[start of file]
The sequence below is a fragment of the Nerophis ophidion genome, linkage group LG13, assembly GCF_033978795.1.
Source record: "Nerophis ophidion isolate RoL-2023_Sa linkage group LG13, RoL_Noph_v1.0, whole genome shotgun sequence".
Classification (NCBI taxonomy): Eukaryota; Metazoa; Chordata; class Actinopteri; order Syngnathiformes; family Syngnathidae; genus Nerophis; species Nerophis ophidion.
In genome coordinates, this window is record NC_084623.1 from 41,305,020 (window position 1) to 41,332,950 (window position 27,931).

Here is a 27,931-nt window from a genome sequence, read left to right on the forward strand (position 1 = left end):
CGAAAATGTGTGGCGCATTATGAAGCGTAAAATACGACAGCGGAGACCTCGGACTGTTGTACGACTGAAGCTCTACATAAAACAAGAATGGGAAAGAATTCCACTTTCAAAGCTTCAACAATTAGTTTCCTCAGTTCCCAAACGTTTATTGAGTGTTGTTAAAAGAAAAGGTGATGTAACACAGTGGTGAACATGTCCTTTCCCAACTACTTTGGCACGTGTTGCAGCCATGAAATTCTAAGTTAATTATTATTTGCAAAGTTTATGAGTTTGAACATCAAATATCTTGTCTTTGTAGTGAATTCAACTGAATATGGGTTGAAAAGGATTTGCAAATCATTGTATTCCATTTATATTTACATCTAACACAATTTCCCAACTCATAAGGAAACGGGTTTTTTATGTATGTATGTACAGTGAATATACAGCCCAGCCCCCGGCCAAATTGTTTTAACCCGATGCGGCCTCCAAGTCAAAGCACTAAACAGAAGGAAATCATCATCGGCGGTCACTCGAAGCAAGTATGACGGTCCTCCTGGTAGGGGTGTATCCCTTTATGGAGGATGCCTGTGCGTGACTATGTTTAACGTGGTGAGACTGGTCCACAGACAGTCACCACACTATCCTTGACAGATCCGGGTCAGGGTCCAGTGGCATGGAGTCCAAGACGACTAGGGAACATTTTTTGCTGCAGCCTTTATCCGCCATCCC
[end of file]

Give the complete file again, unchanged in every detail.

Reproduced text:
The sequence below is a fragment of the Nerophis ophidion genome, linkage group LG13, assembly GCF_033978795.1.
Source record: "Nerophis ophidion isolate RoL-2023_Sa linkage group LG13, RoL_Noph_v1.0, whole genome shotgun sequence".
Classification (NCBI taxonomy): Eukaryota; Metazoa; Chordata; class Actinopteri; order Syngnathiformes; family Syngnathidae; genus Nerophis; species Nerophis ophidion.
In genome coordinates, this window is record NC_084623.1 from 41,305,020 (window position 1) to 41,332,950 (window position 27,931).

Here is a 27,931-nt window from a genome sequence, read left to right on the forward strand (position 1 = left end):
CGAAAATGTGTGGCGCATTATGAAGCGTAAAATACGACAGCGGAGACCTCGGACTGTTGTACGACTGAAGCTCTACATAAAACAAGAATGGGAAAGAATTCCACTTTCAAAGCTTCAACAATTAGTTTCCTCAGTTCCCAAACGTTTATTGAGTGTTGTTAAAAGAAAAGGTGATGTAACACAGTGGTGAACATGTCCTTTCCCAACTACTTTGGCACGTGTTGCAGCCATGAAATTCTAAGTTAATTATTATTTGCAAAGTTTATGAGTTTGAACATCAAATATCTTGTCTTTGTAGTGAATTCAACTGAATATGGGTTGAAAAGGATTTGCAAATCATTGTATTCCATTTATATTTACATCTAACACAATTTCCCAACTCATAAGGAAACGGGTTTTTTATGTATGTATGTACAGTGAATATACAGCCCAGCCCCCGGCCAAATTGTTTTAACCCGATGCGGCCTCCAAGTCAAAGCACTAAACAGAAGGAAATCATCATCGGCGGTCACTCGAAGCAAGTATGACGGTCCTCCTGGTAGGGGTGTATCCCTTTATGGAGGATGCCTGTGCGTGACTATGTTTAACGTGGTGAGACTGGTCCACAGACAGTCACCACACTATCCTTGACAGATCCGGGTCAGGGTCCAGTGGCATGGAGTCCAAGACGACTAGGGAACATTTTTTGCTGCAGCCTTTATCCGCCATCCC